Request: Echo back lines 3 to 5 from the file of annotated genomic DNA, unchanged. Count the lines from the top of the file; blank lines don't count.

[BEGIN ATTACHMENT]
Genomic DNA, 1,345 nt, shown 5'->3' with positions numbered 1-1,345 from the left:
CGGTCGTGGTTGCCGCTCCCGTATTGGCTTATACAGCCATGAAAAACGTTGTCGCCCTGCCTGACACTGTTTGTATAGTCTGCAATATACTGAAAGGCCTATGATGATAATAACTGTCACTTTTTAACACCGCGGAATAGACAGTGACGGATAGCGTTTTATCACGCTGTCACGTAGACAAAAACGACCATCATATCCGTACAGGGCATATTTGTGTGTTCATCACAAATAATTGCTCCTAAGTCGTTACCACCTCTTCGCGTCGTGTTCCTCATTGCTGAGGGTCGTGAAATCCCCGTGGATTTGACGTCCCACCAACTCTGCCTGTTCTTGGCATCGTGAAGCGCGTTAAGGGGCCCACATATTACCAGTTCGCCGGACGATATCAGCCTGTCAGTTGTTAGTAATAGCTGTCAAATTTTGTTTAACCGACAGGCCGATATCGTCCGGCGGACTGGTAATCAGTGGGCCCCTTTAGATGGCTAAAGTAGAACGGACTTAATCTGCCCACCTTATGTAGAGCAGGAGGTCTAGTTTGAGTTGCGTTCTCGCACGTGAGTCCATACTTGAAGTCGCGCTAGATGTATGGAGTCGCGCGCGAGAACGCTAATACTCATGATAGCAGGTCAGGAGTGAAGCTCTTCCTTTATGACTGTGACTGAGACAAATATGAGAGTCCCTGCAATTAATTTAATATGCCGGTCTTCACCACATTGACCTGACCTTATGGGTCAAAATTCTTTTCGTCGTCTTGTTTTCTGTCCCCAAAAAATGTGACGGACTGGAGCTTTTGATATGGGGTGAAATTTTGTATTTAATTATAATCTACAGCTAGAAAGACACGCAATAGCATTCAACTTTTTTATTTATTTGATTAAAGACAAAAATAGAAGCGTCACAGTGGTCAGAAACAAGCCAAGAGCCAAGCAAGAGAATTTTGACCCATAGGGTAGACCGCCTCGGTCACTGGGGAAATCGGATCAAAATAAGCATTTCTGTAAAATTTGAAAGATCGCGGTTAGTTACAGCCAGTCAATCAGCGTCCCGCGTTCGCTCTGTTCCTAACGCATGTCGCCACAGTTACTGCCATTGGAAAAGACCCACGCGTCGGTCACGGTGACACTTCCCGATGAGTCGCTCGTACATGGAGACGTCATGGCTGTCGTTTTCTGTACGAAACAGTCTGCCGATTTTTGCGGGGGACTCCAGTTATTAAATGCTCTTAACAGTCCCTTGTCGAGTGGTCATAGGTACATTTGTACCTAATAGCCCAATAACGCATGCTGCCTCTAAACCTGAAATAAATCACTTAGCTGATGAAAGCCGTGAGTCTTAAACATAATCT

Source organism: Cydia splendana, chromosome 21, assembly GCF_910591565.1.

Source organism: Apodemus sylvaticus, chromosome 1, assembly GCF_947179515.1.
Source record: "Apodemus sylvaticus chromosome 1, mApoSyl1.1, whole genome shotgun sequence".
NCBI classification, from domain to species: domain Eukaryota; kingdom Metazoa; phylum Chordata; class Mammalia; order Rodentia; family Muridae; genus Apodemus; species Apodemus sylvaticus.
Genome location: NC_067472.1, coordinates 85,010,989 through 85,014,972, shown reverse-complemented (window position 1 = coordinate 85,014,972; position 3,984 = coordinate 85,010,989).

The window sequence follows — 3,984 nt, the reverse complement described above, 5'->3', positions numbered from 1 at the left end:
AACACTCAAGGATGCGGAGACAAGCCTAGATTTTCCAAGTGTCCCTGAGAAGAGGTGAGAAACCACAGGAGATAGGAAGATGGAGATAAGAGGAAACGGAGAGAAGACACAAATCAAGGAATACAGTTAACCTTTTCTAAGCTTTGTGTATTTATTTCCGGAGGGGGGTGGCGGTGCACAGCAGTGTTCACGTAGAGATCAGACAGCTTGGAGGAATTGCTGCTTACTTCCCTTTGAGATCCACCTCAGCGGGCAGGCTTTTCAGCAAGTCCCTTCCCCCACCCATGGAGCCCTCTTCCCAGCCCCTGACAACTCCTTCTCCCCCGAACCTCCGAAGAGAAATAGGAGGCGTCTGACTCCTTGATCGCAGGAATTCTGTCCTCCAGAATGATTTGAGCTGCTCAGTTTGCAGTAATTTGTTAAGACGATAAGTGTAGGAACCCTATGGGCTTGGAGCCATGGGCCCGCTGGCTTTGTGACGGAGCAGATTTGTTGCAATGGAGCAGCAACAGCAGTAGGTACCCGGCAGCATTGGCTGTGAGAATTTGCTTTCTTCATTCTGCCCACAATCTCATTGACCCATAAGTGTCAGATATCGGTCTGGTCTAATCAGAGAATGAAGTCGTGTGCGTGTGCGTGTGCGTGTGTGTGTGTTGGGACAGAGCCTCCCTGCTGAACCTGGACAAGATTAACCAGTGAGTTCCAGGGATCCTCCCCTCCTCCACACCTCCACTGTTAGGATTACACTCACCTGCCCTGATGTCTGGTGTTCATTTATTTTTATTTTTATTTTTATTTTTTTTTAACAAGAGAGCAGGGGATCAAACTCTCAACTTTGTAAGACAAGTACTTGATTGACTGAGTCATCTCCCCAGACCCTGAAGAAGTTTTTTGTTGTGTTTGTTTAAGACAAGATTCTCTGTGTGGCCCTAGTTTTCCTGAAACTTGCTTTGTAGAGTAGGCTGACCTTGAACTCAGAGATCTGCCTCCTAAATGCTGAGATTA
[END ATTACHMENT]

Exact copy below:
Source organism: Cydia splendana, chromosome 21, assembly GCF_910591565.1.

Source organism: Apodemus sylvaticus, chromosome 1, assembly GCF_947179515.1.
Source record: "Apodemus sylvaticus chromosome 1, mApoSyl1.1, whole genome shotgun sequence".